San Diego Unified School District

City Schools Not Returning to Classrooms to Start Fall; Will Begin Online-Only

NBCUniversal, Inc.

In a joint statement issued Monday, officials at the state's two largest school districts -- San Diego Unified and Los Angeles Unified -- announced that classrooms and campuses would remain closed at the start of the school year and that students would begin the academic year exclusively online.

In June, the San Diego Unified School District approved a plan that would have allowed students to return to campus on Aug. 31, the first day of school, while still offering a distance learning option for students who aren't ready to come back to a physical campus. Monday's decision, however, means students will be limited to distance learning, however, at least at for the first week of the 2020-21 year.

San Diego Unified School District announced students will not return to classrooms for the beginning of the year. NBC 7’s Ashley Matthews has details on some options and support the district is offering.

"One fact is clear: Those countries that have managed to safely reopen schools have done so with declining infection rates and on-demand testing available," the statement, released Monday, read in part.

"California has neither. The skyrocketing infection rates of the past few weeks make it clear the pandemic is not under control. Therefore, we are announcing that the new school year will start online only. Instruction will resume on … Aug. 31 in San Diego Unified, as previously scheduled."

The school district also confirmed the following in their announcement:

  • The school year will resume on schedule.
  • Teachers will receive expanded training in online education to better meet the needs of students.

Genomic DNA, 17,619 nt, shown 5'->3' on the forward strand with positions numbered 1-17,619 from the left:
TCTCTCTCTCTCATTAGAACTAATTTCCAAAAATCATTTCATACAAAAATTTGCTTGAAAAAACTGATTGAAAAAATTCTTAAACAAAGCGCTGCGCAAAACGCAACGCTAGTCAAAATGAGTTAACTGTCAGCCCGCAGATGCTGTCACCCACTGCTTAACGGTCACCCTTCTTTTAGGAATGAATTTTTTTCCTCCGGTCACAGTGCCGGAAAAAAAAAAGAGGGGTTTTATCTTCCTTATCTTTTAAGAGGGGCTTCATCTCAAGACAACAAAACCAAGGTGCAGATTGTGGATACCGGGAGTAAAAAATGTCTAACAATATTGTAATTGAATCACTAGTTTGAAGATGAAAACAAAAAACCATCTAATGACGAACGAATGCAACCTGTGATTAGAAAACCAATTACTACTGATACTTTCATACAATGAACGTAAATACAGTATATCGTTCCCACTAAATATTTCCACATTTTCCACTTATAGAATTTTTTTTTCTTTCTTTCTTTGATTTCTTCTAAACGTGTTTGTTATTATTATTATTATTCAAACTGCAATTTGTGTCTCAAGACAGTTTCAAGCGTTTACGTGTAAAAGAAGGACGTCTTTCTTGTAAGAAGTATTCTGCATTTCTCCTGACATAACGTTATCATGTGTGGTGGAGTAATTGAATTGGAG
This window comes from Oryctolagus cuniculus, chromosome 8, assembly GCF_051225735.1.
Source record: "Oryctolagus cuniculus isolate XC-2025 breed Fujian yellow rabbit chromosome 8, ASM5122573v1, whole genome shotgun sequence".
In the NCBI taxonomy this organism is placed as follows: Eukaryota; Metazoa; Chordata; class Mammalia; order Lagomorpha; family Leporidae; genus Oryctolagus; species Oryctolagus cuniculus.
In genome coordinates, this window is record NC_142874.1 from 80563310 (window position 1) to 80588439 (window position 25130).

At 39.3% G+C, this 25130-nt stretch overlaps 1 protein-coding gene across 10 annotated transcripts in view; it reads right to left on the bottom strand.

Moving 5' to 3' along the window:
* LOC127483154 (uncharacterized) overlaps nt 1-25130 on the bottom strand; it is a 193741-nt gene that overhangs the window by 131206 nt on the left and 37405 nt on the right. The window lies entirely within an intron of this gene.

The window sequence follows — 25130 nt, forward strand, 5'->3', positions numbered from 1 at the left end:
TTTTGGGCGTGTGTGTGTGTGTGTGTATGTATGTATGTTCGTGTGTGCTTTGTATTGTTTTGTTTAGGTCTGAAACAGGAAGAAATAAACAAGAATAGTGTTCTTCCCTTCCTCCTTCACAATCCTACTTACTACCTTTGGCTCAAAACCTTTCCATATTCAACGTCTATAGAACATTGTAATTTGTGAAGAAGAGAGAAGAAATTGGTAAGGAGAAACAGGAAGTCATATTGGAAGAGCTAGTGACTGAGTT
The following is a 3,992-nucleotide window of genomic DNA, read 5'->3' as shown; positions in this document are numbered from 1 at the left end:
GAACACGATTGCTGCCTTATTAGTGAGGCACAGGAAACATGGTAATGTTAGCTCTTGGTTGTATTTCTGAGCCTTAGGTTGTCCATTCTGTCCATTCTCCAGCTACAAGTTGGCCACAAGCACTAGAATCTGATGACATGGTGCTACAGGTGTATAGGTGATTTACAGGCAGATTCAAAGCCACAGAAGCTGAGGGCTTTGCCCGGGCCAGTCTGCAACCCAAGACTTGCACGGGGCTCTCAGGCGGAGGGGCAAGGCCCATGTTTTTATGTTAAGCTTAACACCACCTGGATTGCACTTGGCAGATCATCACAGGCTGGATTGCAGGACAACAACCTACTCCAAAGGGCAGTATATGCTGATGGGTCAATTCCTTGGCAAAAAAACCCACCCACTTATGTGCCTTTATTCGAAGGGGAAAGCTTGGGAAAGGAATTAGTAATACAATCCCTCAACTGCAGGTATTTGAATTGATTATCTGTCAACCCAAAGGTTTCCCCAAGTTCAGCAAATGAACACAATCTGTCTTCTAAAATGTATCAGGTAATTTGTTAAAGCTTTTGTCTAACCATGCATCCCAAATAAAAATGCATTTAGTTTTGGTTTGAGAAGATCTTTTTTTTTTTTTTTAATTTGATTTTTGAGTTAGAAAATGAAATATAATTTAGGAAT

• Students will receive additional training at the start of the year to become better online learners.
  • Online supports for parents will be increased to make it easier for them to participate in the education of their students.
  • Principals will continue customized planning for the safest possible reopening this fall.
  • Free meals will continue to be provided at the current distribution stations.

Officials said on Monday that both districts intend to craft plans to return to in-person classes during the upcoming school year "as soon as public health conditions allow."

San Diego Unified will update the public on Aug. 10 regarding its plan -- based on information from public health partners -- to return to campuses and "will also outline the physical measures planned for each school to guard against the pandemic and detail the online learning program for the 2020-21 academic year."

President Donald Trump has been adamant that school campuses should reopen in the fall, even hinting that the federal government might withhold funding from jurisdictions that fail to return to in-person instruction.

"Today our school district, along with the Los Angeles Unified School District, announced that due to skyrocketing COVID-19 infection rates the new school year will start online only. Both districts will continue planning for a return to in-person learning during the 2020-21 academic year, as soon as public health conditions allow. This was the right decision and one that will save lives. Science, not politics, must drive the decision-making on when it is safe to reopen schools. No one wants to return to in person instruction more than we do."

"We’ve all seen firsthand how this pandemic has revealed and widened inequities, especially for students of color, those with disabilities, and those living in poverty. We want to get back and we will get back to schools when it’s safe to do so."

San Diego Education Association President Kisha Borden said it is clear online curriculum at the start of the fall semester has to improve on what the district was able to accomplish this spring.

"We must take this time now to continue to develop a more functional, equitable and robust system of distance learning and we are fully committed to doing so," she said. "We must also continue to fight for the resources and support we need from the federal government, not just for our schools and students but also for our communities."

Contact Us